Review: A.W. Phoenix Festa

Action role playing games and dating simulators are two very different types of games.  No attempts of combining these two flavors immediately come to mind, that was until the existence of A.W.:  Phoenix Festa.  Based on the Japanese light novel The Asterisk War, A.W.:  Phoenix Festa melds this odd couple of genres together to tell a tale of a student trying to achieve victory in an upcoming Festa, which is a tournament where the six different academies put their Genestella against each other, which are essentially humans with superpowers.

The player is given two options for the story mode.  One option is to play as Ayato Amagiri.  Ayato’s story begins with him running into Lieseltanian princess Julis-Alexia von Riessfeld.  They say no good deed goes unpunished, and this is an accurate way to describe the following turn of events.  A simple well intended good deed is not quite interpreted as such which results in Julis challenging Ayato to a duel, but luckily he ends up avoiding that thanks to intervention from student council president Claudia Enfield.  Once Ayato is enrolled into the academy, he has two weeks to secure a partner for the Phoenix Festa, which following that he will have 45 days until the actual Festa takes place. The other option for the story is to play as an original, player created character.  This story is a little longer, spanning from April through August.  The reason it needs to be a longer time frame is Joe Noname is not as powerful as the fabled Ayato Amagiri, and subsequently requires more time to train if he does not wish to embarrass himself in the upcoming tournament.  Joe Noname’s choice does offer some negligible character customization options, but beyond that and starting off with much lower stats and the longer time frame to raise them the two modes are basically the same.

The story of A.W.:  Phoenix Festa progresses similarly to a visual novel.  Ayato’s interactions with the other characters will most often be scripted conversations with no real choices available.  Occasionally there will be an option to accept a challenge to a duel but these are the exceptions to the normal course of action.  In between these plot advances conversations is where there are a variety of activities to shape the events of the story.

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Each day is divided into two parts and there is a finite amount of actions that can be scheduled during the day, sadly mimicking real life where unlimited time is unfortunately not yet an actual thing.  On the topic of mimicking real life one of the things Ayato can choose to do is work a part time job for some extra currency.  These jobs are pretty easy to succeed at and generally involve combat, like testing out how much punishment a doll can take or playing the role of a bouncer to delinquent students who tend to just be running around aimlessly with sharp, pointy weapons.  Ayato can use his money to buy gifts to increase his intimacy rating with the ladies to hopefully improve his chances of scoring a date or upgrade his weapon.  He can also train to increase his attribute scores, which does whittle away at his hit points or rest to recover the damage he has taken.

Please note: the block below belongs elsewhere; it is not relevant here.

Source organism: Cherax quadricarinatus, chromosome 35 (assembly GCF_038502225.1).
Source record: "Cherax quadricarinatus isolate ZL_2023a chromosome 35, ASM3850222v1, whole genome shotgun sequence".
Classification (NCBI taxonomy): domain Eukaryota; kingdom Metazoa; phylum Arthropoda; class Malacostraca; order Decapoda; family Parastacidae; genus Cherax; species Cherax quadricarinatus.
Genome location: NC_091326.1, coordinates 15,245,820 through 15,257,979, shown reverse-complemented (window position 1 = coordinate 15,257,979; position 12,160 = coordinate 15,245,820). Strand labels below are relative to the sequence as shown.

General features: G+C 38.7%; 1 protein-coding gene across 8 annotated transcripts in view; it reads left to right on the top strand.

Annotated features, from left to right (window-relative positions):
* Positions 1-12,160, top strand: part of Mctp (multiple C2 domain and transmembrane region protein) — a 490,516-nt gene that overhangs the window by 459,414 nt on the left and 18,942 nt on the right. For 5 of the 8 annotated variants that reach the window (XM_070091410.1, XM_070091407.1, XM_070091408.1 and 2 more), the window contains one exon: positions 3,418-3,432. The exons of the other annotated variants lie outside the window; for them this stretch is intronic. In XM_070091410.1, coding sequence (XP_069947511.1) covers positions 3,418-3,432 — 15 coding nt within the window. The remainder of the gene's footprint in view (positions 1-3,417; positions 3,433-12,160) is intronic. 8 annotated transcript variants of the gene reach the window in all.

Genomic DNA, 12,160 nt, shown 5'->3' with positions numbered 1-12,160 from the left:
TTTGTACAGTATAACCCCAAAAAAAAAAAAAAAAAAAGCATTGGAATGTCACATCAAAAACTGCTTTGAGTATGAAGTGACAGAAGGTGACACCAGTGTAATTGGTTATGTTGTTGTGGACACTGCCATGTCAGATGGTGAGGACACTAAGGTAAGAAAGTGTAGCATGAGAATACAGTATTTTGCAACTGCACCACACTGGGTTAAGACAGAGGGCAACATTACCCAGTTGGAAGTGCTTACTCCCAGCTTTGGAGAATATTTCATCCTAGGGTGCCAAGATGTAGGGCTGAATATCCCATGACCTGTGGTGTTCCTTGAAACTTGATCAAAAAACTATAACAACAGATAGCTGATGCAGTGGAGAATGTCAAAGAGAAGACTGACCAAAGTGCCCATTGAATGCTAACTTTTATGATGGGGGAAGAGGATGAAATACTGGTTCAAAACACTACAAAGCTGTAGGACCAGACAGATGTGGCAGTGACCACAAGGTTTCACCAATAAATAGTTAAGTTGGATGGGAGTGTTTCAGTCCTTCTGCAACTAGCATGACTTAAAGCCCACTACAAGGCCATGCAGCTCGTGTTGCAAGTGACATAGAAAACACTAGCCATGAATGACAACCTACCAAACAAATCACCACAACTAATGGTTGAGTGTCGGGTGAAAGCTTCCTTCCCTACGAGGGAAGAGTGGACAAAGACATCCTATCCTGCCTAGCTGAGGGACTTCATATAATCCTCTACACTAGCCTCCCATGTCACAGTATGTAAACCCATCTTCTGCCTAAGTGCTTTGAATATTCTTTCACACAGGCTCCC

Ayato, or Mr. Noname if the player chose to go that route, also has an appointment book that he can use to schedule dates or duels up to five days in advance.  Ayato might be a badass Genestella and be in the top rank at the academy for duels, but a ladies man he is not.  The attempt at scheduling a date or duel costs an action point regardless of whether it is rejected or not, and during the review process Ayato’s popularity indicated more people wanted to stick something sharp in him than allow him to (comment deleted to avoid obscenity complaints).  When Ayato was finally able to land a date with the first female desperate enough to not reject him girl of his dreams, his troubles did not end there.  Some thugs who did not approve of the alleged PDA got in his face, and trying to impress his lady companion he challenged them to a fight.  Luckily for Ayato, his date, Kirin who in this writer’s opinion looked a little young for him, happened to be very well endowed in the area of combat prowess (what else could I be referring to?) and putting the beat down on some thuglings between an opportunity for intimacy growth by participating in an activity of shared interest.

Combat is very simple but enjoyable.  Battles are fought in a fairly large open space and plays like a brawler.  Ayato has a strong and weak basic attack.  The opponents like to block a lot of head on attacks but an easy way to rectify that annoyance is to simply jump over them and attack from behind.  If Ayato is proficient enough with his weapon he is capable of doing a special attack provided he has enough Prana to do so.  Battles are fought either one on one or two on two.  There is a third game mode which is just nothing but fighting.  This mode is not the main attraction of this title, but it is a fun distraction that was nice of the developers to throw in, especially since this allows the player to take control of characters that are normally not available to play as.

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Closing Comments:

A.W.:  Phoenix Festa attempts to combine an action RPG with a dating sim and is actually able to pull it off.  It is a short game that can be completed in just a few hours, but it has some replay value since getting different partners for the Phoenix Festa or trying to date different women can offer a different experience the second time around.  There is not a great deal of challenge to it but it is a cute game that can be casually enjoyed, provided one has thick enough skin to handle repeated rejection from digital young ladies.